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By Kristen Jowers, MS MFT

Seventy-six percent of Americans report using a payment app for convenient fund transfers or when buying goods and services (Anderson, 2022). Imagine you go to dinner with a group of friends and the waiter isn’t able to split the bill. You pay for the meal and your friends quickly transfer their portion via a payment app to you and call it even. You leave the money in the app for the next time you need it. You can probably think of other ways that you and your clients routinely use payment apps in everyday exchanges of goods and services. These types of peer-to-peer transactions are made fast, easy, and convenient with the use of payment apps. However, holding money in payment apps indefinitely has drawbacks that you will want to make your clients aware of. 

The advisory from the Consumer Financial Protection Bureau (CFPB) urges consumers to be aware of the increased risks associated with holding money in payment apps without deposit insurance. Deposit insurance, provided by the Federal Deposit Insurance Corporation (FDIC), safeguards consumer deposits up to a certain limit, typically $250,000 per depositor, per bank. This protection helps ensure that if a bank fails, depositors will be reimbursed up to the insured limit. Payment apps, while convenient, do not offer the same level of protection as traditional bank accounts. Unlike banks, payment app providers are not required to provide deposit insurance coverage for consumers’ funds. This means that if a payment app were to experience financial difficulties or become insolvent, consumers could have difficulty recovering funds and potentially lose their money.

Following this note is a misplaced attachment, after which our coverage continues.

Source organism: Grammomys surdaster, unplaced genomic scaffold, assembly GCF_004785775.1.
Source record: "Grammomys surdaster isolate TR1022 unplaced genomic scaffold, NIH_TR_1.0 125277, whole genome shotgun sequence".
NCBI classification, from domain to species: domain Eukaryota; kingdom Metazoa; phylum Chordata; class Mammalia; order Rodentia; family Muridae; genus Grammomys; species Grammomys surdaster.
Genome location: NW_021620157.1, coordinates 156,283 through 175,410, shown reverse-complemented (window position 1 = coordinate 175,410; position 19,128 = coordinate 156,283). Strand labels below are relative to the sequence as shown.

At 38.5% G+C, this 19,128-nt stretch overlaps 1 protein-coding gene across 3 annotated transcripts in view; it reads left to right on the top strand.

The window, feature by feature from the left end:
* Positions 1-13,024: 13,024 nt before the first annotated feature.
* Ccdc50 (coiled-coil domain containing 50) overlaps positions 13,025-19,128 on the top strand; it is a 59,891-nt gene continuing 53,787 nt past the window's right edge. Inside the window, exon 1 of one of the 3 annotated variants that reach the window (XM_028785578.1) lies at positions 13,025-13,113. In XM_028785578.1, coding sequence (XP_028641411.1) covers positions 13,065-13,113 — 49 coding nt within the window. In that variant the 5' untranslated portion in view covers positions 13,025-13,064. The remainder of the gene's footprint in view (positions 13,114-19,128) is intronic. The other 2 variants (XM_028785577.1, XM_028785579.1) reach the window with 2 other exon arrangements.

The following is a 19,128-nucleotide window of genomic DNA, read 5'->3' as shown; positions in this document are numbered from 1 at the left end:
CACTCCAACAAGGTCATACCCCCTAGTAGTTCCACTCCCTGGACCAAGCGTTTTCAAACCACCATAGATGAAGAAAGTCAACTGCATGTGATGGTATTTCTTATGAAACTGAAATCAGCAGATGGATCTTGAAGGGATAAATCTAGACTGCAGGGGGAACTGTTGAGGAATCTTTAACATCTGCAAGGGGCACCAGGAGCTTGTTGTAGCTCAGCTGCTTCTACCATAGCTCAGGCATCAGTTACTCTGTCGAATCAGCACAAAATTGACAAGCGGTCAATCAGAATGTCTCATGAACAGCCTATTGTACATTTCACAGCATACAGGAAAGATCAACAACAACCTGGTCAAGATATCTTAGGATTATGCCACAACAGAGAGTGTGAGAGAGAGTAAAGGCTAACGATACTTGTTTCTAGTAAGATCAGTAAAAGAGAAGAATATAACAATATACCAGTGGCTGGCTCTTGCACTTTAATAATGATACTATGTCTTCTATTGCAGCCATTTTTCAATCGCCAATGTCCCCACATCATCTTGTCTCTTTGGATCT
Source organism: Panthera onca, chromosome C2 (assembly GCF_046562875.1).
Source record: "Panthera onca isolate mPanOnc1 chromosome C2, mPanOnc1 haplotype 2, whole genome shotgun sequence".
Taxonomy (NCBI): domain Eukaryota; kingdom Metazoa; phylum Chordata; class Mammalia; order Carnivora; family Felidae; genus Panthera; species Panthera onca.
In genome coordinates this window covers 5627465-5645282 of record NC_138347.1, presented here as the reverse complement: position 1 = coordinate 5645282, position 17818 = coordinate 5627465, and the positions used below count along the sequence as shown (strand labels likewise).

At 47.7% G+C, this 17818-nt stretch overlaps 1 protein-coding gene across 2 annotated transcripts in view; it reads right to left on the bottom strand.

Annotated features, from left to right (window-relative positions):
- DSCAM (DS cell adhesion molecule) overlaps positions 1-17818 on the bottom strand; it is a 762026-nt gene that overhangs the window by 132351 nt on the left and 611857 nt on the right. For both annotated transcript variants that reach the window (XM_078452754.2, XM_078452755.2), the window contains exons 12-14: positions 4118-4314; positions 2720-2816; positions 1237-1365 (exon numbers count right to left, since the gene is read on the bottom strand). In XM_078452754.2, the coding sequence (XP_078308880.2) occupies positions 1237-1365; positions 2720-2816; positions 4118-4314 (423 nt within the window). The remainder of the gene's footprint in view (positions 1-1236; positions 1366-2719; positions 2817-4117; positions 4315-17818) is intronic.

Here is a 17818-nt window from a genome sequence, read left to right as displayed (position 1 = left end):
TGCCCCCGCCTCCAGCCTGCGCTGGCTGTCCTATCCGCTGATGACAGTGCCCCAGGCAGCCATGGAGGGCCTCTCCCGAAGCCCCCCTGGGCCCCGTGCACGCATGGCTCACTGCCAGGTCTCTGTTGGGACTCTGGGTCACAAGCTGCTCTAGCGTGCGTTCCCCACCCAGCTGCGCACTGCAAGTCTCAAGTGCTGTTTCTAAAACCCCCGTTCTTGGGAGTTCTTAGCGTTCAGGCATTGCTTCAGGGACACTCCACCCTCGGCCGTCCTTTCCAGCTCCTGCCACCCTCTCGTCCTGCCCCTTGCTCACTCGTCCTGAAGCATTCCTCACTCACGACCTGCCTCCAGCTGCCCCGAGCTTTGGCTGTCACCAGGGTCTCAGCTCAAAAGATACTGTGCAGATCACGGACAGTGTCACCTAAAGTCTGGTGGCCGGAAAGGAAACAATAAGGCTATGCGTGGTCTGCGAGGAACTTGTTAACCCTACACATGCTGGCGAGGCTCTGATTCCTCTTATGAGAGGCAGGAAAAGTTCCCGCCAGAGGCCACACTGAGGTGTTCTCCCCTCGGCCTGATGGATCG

Bottom line: payment apps should not be substitutions for traditional bank accounts. 

To mitigate the risks, encourage your clients to regularly transfer funds from payment apps to accounts with deposit insurance. By doing so, consumers can benefit from the safety and security provided by deposit insurance and reduce their exposure to potential loss. To determine if your bank is FDIC-insured, look for the FDIC sign at your bank, on their website or use the FDIC’s BankFind tool.


Anderson, M. (2022). Payment apps like Venmo and Cash App bring convenience – and security concerns – to some users. Pew Research Center. Retrieved from 

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